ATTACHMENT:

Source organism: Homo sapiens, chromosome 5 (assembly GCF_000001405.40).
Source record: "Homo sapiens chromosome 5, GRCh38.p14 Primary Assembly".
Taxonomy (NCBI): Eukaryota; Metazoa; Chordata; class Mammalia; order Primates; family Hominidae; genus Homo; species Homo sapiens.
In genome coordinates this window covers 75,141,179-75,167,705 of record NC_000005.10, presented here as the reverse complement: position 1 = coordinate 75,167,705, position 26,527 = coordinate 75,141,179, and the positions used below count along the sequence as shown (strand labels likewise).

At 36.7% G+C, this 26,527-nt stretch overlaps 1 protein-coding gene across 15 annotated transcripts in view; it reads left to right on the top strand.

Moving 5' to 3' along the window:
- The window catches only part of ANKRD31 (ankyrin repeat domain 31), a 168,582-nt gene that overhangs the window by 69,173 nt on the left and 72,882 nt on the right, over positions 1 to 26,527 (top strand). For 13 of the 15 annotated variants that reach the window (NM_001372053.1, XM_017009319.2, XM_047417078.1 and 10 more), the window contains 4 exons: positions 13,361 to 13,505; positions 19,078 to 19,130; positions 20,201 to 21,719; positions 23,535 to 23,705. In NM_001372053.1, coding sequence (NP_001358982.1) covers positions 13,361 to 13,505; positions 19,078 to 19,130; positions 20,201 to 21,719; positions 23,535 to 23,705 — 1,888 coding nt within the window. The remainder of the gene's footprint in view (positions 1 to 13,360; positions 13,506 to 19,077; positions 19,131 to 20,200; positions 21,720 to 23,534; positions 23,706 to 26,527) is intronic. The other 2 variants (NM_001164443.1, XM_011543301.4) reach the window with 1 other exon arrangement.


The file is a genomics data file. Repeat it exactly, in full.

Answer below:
Source organism: Homo sapiens, chromosome 5 (assembly GCF_000001405.40).
Source record: "Homo sapiens chromosome 5, GRCh38.p14 Primary Assembly".
Taxonomy (NCBI): Eukaryota; Metazoa; Chordata; class Mammalia; order Primates; family Hominidae; genus Homo; species Homo sapiens.
In genome coordinates this window covers 75,141,179-75,167,705 of record NC_000005.10, presented here as the reverse complement: position 1 = coordinate 75,167,705, position 26,527 = coordinate 75,141,179, and the positions used below count along the sequence as shown (strand labels likewise).

At 36.7% G+C, this 26,527-nt stretch overlaps 1 protein-coding gene across 15 annotated transcripts in view; it reads left to right on the top strand.

Moving 5' to 3' along the window:
- The window catches only part of ANKRD31 (ankyrin repeat domain 31), a 168,582-nt gene that overhangs the window by 69,173 nt on the left and 72,882 nt on the right, over positions 1 to 26,527 (top strand). For 13 of the 15 annotated variants that reach the window (NM_001372053.1, XM_017009319.2, XM_047417078.1 and 10 more), the window contains 4 exons: positions 13,361 to 13,505; positions 19,078 to 19,130; positions 20,201 to 21,719; positions 23,535 to 23,705. In NM_001372053.1, coding sequence (NP_001358982.1) covers positions 13,361 to 13,505; positions 19,078 to 19,130; positions 20,201 to 21,719; positions 23,535 to 23,705 — 1,888 coding nt within the window. The remainder of the gene's footprint in view (positions 1 to 13,360; positions 13,506 to 19,077; positions 19,131 to 20,200; positions 21,720 to 23,534; positions 23,706 to 26,527) is intronic. The other 2 variants (NM_001164443.1, XM_011543301.4) reach the window with 1 other exon arrangement.